The Mind of Poe

Edgar Poe thinks very, very quickly, and can test many hypotheses simultaneously. Like Updike’s Rabbit Angstrom, he can read type upside down and backwards as well with ease. Word puzzles resolve themselves within his head without any effort as he reads. He intelligence is obvious to contemporary interlocutors, several of whom comment upon his pronounced forehead (surely indicating an oversized brain), but just how smart is he?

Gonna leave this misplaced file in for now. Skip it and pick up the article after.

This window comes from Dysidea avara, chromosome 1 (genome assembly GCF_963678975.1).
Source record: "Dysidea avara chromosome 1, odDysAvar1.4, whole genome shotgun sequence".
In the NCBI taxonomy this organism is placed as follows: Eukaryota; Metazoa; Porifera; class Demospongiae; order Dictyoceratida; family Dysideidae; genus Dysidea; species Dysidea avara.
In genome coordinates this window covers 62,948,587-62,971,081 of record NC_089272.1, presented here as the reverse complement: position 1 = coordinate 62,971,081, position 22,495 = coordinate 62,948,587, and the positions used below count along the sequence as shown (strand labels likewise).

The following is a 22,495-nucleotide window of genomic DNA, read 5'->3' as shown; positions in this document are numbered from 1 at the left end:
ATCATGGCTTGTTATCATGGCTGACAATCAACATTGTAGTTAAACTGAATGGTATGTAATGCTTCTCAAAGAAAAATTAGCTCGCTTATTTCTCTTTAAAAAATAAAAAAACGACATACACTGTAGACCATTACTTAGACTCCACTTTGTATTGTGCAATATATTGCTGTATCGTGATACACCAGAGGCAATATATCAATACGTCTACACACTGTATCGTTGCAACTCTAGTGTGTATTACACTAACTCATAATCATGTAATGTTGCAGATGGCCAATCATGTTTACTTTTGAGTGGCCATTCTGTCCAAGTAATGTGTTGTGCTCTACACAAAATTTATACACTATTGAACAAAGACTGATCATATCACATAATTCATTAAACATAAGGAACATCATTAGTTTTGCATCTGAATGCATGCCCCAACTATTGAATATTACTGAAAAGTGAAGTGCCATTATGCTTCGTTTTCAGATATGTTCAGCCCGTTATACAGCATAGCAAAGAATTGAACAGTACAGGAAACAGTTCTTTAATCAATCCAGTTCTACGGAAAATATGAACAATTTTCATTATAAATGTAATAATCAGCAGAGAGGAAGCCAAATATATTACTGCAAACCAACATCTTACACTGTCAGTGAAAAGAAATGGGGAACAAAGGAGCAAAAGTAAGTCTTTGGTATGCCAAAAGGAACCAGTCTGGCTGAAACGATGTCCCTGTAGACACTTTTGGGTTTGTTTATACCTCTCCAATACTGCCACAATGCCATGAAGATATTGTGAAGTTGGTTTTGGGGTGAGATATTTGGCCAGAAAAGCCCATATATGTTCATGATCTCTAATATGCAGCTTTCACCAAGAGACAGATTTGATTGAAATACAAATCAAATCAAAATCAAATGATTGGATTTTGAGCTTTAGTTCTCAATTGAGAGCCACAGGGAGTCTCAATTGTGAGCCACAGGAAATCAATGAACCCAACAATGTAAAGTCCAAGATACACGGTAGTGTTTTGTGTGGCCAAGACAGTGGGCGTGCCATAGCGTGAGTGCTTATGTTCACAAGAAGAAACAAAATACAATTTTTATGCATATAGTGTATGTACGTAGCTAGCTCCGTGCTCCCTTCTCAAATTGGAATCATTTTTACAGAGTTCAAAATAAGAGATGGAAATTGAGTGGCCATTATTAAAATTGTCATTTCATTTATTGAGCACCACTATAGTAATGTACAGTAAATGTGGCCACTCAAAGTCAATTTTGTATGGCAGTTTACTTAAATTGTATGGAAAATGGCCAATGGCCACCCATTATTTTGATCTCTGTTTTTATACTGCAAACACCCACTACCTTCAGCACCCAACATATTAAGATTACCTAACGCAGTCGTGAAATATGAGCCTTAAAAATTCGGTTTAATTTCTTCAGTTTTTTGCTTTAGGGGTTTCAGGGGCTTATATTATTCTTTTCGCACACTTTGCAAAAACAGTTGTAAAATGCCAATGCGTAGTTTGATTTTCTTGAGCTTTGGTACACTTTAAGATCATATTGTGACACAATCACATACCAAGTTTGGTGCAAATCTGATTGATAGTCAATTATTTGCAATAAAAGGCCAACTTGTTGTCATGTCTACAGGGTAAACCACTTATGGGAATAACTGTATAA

Poe is smart enough to grasp almost any concept in any field intuitively merely through the process of reading, yet he is not at the very highest levels of intelligence (percentile 99.9 is unattainable), and knows it (stuck at a mere percentile 99). This irritates him to no end, and he is hyper-sensitive to any intellectual challenge. He gets almost everything, but wants to get it all. He is fluent in French, but German not so much; Latin and Greek less. He cannot synthesize and categorize the universe like Aristotle or his contemporaneous hero von Humboldt  because he always wants to skip ahead restlessly, possibly due to attention deficit disorder. Following down details is soul-killing work; conceptualization is sheer fun — and quite easy, unbidden in fact. The unbidden images of what can be never stop for Poe.